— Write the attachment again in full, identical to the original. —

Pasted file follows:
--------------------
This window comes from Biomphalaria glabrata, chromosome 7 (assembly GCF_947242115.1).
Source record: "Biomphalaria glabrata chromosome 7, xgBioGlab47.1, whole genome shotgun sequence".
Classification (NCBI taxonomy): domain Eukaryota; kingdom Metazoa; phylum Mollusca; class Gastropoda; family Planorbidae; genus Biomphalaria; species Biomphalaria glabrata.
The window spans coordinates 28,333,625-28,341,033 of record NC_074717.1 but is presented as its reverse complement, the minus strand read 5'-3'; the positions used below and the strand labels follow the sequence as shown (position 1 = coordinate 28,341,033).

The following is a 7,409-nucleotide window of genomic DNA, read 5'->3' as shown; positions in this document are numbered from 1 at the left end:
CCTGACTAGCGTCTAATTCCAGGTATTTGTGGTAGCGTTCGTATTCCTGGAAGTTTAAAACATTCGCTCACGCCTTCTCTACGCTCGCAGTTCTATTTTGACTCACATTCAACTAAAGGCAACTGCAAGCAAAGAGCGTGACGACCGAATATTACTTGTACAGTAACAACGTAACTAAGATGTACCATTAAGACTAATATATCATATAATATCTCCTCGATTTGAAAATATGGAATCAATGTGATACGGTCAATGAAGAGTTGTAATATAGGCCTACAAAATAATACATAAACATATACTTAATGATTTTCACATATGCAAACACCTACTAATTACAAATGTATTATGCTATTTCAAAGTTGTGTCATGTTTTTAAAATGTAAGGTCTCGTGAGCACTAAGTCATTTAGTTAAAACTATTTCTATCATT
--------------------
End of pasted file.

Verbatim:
This window comes from Biomphalaria glabrata, chromosome 7 (assembly GCF_947242115.1).
Source record: "Biomphalaria glabrata chromosome 7, xgBioGlab47.1, whole genome shotgun sequence".
Classification (NCBI taxonomy): domain Eukaryota; kingdom Metazoa; phylum Mollusca; class Gastropoda; family Planorbidae; genus Biomphalaria; species Biomphalaria glabrata.
The window spans coordinates 28,333,625-28,341,033 of record NC_074717.1 but is presented as its reverse complement, the minus strand read 5'-3'; the positions used below and the strand labels follow the sequence as shown (position 1 = coordinate 28,341,033).

The following is a 7,409-nucleotide window of genomic DNA, read 5'->3' as shown; positions in this document are numbered from 1 at the left end:
CCTGACTAGCGTCTAATTCCAGGTATTTGTGGTAGCGTTCGTATTCCTGGAAGTTTAAAACATTCGCTCACGCCTTCTCTACGCTCGCAGTTCTATTTTGACTCACATTCAACTAAAGGCAACTGCAAGCAAAGAGCGTGACGACCGAATATTACTTGTACAGTAACAACGTAACTAAGATGTACCATTAAGACTAATATATCATATAATATCTCCTCGATTTGAAAATATGGAATCAATGTGATACGGTCAATGAAGAGTTGTAATATAGGCCTACAAAATAATACATAAACATATACTTAATGATTTTCACATATGCAAACACCTACTAATTACAAATGTATTATGCTATTTCAAAGTTGTGTCATGTTTTTAAAATGTAAGGTCTCGTGAGCACTAAGTCATTTAGTTAAAACTATTTCTATCATT